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How to Replace a Shutoff Valve

You can replace a leaky or stuck shutoff valve in an hour, so replace the bad one under the sink or behind the toilet before it gets worse. It'll be a comfort to know that you can quickly turn the water off in case of a sudden overflowing toilet or leaky faucet problem!

By the DIY experts of The Family Handyman Magazine

Replace a leaky shutoff valve

Old shutoff valves often develop leaks when you shut them off to install or repair a plumbing fixture. Whenever you replace or work on a fixture, check the shutoff valves and replace them if they look old or are hard to turn. Turn off the water at the water main. Open a basement faucet and the faucet above your shutoff valve. We show you how to replace a shutoff valve that's soldered to a copper water line. If you have galvanized steel or plastic supply lines, buy the appropriate shutoff valves for your system. Disconnect the faucet supply lines (Photo 1). If you have compression fittings, unscrew the compression nut and remove the old valve. If your fitting is soldered on, you can cut it off, but chances are there won't be enough pipe left to attach a new valve. Photo 2 shows how to unsolder an old fitting with a propane torch. Use a flame protecting cloth to keep flammable surfaces inside the cabinet from burning. Sand off remaining solder with an emery cloth, and then proceed to Photo 3 to hook up the new valve.

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Required Tools for this Project

Have the necessary tools for this DIY project lined up before you start—you’ll save time and frustration.

    • Adjustable wrench
    • Locking pliers
    • Soldering torch
Flame-protecting cloth

Required Materials for this Project

Avoid last-minute shopping trips by having all your materials ready ahead of time. Here's a list.

    • Shutoff valve

Comments from DIY Community Members

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May 28, 8:52 PM [GMT -5]

successfully sweating copper comes down to having clean copper!
if you have an old joint that you heat up to remove a bad valve, all the old solder needs to be removed before sweating a new one. it can be wiped fairly clean when hot, but must be sanded with abraisive to bare copper before sweating anew. clean bare copper is golden, old solder is silver / green. if you cant get bare copper, the joint will fail. when soldering new, remember solder flows to the heat. heat the joint evenly, but always touch new solder opposite from the heat to insure a good hot flowing joint. all parts of new joints must be clean!!!!

February 25, 6:43 PM [GMT -5]

What if the valve is leaking after you install it? Mine are both leaking from the back of nut. Any thoughts on how I can fix?

November 12, 11:51 AM [GMT -5]

@llw314 This guide essentially has you replace a soldered shutoff valve with one connected by a compression fittings.

October 12, 6:41 PM [GMT -5]

Again, you show removing with a torch, but you don't show sweating a new valve on with a torch. You are not alone: about every other site does the same thing!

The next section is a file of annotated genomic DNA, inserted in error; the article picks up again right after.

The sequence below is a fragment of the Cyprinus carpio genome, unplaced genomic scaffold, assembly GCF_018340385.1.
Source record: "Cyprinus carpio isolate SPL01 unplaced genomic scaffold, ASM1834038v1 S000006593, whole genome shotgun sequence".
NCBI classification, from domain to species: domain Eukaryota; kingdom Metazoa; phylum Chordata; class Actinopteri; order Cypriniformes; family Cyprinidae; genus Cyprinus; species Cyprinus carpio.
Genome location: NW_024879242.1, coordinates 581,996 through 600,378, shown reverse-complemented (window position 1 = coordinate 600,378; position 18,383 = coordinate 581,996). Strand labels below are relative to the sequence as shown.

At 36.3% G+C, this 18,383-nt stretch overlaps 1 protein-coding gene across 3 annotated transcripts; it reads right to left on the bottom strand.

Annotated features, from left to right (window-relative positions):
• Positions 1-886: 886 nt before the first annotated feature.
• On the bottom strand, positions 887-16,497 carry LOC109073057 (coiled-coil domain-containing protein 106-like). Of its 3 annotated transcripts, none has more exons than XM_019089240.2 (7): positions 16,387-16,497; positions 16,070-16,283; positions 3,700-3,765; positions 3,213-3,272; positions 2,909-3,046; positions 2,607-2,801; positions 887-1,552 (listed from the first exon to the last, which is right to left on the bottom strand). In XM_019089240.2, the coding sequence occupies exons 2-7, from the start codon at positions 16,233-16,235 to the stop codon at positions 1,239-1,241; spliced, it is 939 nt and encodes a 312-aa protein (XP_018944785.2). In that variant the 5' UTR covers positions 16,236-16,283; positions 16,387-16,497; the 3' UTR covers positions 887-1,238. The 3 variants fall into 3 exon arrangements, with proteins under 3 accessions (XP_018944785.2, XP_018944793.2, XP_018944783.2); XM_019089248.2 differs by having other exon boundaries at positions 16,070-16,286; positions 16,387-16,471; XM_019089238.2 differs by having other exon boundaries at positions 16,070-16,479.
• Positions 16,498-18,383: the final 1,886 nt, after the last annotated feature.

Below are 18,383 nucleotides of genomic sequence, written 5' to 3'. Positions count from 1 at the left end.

June 26, 8:30 PM [GMT -5]

6/26/11 I have to replace the valve (no soldering involved,thankfully) the screw that held the handle on broke off so I can't turn the water off under the sink. Have the valve ready to go on, but can't break loose the old valve :/ any suggestions how to loosen it for removal? working under bathroom sink inside vanity so I can't get much leverage.

March 19, 12:42 PM [GMT -5]

How to remove the sweated shut off valve if it there is water in the line. One of my valves has a nut near the handle so we removed that and it opened up the pipe. Another one, however, is brasscraft quarter turn and only has a screw holding the handle and we cannot turn that screw. I assume there is a stem there that could come out if we got the handle off. Any suggestions.

December 30, 6:10 PM [GMT -5]

if you stuff bread into the water line it stays plugged long enough to finish the job and then it will break down and run it self through the tap later on.

December 14, 1:19 AM [GMT -5]

If removing an existing compression valve, you need two wrenches-- one to turn the nut and the other holding the valve in place. Pay attention to the direction: turn the nut clockwise to loosen.

I needed a ferrule puller to remove the previous compression sleeve-- don't know how I would have been able to remove it otherwise.

July 16, 12:12 PM [GMT -5]

I checked NO, as I am presently working on this project. As above, more on soldering method would be of great help, also maybe a solution to stopping the water from coming out of water supply pipe? The heat from torch draws out the water, thus preventing a good solid solder, I was told to use balled up bread to stop the flow, but it did not work for me. Any ideas? Thank you.

July 06, 3:25 PM [GMT -5]

You need to show a soldered faucet method as well.
Tips for getting the old faucet desoldered. i.e. getting enough heat on the joint to melt the solder.

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How to Replace a Shutoff Valve

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